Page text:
ROUGH SILK End Of Infinity |
(Point Music) (2003)
I still remember the day when John, one of the craziest people in the world
and well known DJ, came running to my house. He was so excited over an album
he had listened called "Mephisto". He insisted that I should listen to it,
and so I did. I will never manage to thank him enough for introducing me to
"Mephisto", the fourth effort of a German band called Rough Silk. This story
took place in 1997 and I am ashamed to admit that "Mephisto" was the only
Rough Silk album I have ever listened to, for many different reasons. The
band managed to combine the lyricism and melodies of Queen (probably their
biggest influence) with the strength and aggression of bands like Metallica,
and they were damn good!
Six years after the release of that album and with one less member in the
line up (Vocalist Thomas Ludolphy left the band in 2002) the band recorded
their seventh album "End Of Infinity". The line up consists of Ferdy
oernberg (lead vocals, keyboards, slide guitars - also trumpet, dobro, pedal
steel, lap steel, accordeon, bouzouki, hawaiian guitar, saz, ukulele, piano,
hammond-organ), Herbert Hartmann ( lead-vocals, drums - also : percussion,
additional guitars & keyboards), Ralf Schwertner (bass-guitar -
also : trombone, harmonica, "death-metal"-vocals, percussion ) and Nils
Wunderlich ( lead-vocals, guitars - also : mandolin, flute, tin-whistle,
acoustic guitar). These four very talented musicians made a big mistake with
this album - they decided that they would share the vocal duties instead of
hiring a new singer!
After a one minute intro called "Who Killed The Vinyl?" comes "Isolation". I
never expected to listen to such a song from Rough Silk, simply because it
is a typical German power metal song in the style of Gamma Ray and Primal
Fear. The vocals in this album are quite good and so is the song in general.
Things will change dramatically with "Lucifer's Hotel (hang over city)" a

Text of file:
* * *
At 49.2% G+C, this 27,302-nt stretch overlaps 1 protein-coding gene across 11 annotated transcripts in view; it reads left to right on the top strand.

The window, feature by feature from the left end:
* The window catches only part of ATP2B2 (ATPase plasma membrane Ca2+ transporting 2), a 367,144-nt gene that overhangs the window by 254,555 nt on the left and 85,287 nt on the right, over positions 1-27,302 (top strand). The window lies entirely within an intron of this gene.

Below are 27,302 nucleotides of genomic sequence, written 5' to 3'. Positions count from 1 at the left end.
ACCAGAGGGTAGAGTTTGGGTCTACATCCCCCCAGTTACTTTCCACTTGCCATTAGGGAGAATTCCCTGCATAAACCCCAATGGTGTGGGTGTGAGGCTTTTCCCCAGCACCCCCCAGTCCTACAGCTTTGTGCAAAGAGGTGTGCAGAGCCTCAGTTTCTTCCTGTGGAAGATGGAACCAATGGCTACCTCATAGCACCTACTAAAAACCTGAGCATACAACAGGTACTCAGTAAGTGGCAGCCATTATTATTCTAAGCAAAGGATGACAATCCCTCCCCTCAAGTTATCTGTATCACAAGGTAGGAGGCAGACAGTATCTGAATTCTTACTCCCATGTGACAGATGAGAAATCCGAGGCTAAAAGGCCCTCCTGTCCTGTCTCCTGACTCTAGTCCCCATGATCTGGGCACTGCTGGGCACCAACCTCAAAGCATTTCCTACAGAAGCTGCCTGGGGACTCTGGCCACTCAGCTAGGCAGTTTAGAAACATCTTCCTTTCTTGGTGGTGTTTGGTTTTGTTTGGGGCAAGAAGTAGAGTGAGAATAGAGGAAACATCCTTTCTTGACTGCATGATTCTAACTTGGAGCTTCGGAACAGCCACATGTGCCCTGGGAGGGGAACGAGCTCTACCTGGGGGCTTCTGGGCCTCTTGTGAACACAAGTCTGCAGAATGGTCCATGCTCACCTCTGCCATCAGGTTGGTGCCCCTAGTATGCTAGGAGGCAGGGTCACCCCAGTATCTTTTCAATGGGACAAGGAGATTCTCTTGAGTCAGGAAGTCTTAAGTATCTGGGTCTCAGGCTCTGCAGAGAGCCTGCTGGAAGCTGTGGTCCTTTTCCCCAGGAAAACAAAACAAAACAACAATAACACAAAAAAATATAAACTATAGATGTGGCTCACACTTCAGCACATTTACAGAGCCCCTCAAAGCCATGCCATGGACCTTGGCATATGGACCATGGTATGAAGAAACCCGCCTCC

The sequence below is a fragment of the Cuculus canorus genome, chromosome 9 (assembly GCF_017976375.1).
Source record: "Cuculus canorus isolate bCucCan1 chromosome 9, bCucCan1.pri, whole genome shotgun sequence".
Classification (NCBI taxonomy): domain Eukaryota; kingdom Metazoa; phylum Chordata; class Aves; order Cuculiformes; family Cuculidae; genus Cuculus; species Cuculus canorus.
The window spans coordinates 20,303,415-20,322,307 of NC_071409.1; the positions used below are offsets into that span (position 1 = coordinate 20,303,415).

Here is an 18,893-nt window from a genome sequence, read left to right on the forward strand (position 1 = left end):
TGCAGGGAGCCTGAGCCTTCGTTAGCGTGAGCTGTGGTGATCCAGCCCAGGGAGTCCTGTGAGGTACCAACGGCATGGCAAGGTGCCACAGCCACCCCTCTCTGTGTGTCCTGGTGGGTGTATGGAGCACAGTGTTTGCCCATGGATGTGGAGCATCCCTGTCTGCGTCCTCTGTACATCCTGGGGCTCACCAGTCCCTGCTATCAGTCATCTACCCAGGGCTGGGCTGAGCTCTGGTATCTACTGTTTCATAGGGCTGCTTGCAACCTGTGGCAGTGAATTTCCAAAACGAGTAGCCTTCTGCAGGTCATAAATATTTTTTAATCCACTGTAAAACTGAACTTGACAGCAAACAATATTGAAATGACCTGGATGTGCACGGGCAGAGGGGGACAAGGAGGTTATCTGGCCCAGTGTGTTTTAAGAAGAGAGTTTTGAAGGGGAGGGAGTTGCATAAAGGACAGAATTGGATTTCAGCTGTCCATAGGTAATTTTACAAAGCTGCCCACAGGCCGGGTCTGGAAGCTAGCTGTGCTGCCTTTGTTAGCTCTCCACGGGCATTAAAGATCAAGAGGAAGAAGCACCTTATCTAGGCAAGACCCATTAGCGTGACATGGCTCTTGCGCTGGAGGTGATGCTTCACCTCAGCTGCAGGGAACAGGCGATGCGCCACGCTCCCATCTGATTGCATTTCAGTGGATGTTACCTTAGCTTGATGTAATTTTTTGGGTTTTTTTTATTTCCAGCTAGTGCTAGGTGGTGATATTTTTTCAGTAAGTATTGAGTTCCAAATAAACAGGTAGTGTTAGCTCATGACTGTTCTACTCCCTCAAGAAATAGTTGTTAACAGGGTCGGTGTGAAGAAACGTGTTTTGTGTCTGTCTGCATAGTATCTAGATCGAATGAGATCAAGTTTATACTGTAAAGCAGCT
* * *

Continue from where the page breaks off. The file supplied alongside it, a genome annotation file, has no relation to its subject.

quite average hard rock song - it's also time for the first "bad vocal
experience" (unfortunately won't be the last).
Next comes one of my favourite songs on the album, "Restless Heart", which reminded me of the
glorious "Mephisto" days, only until the vocals decided to make their
appearance (what a shame). I love the sound of Piano, so the first notes of
"Ambrosia" managed to put a smile on my face, a smile I managed to keep
after I realised that the vocals which accompanied the song were actually
good. This song proves how much the band was influenced from Queen. Rough
Silk were constantly on the road these past years and one of the bands they
toured with were Savatage(the two bands became really good friends).
The influence of Savatage's music is obvious in "What If Darkness was
Brighter Than Light" with the only difference that the American monsters
have John Oliva as a singer - yes, you've guessed right, the vocals once
again were worse than expected. "My Little Friend" starts with a bluesy
feeling and ends up sounding like a Barclay James Harvest song. The second
song which managed to impress me a lot was "The Fiddler On The Skeleton
Horse", a very emotional song which would have sounded much better with the
Remember when I said that this band manages to successfully combine
different styles of music? Just listen to "Carry On" a classic hard rock
tune which somehow manages to turn into Reggae round the middle. The band
also experimented with Southern Rock tunes and choirs in "The End Of
Infinity", quite a bad choice as far as I'm concerned.
On the other hand songs like "Mrs Jealousy & Mr.Greed" allowed the members of the band to
unleash their creativity - it would have been an excellent song with the
right vocals (deja-vu?). "Set Me Free" is nothing really worth mentioning in
comparison with "Dolly The Sheep meets Frank the Stein" another weirdo which
starts with a strong Hard Rock riff and somehow manages to become a Hawaian
love song with the addition of the proper instruments.
I think that the band needs to make some serious decisions: First of all they need to find
themselves a good vocalist and secondly they need to decide what kind of
music they want to play. By the end of the day the band responsible for the
creation of "Mephisto" deserves much more than that.
Review by John Stefanis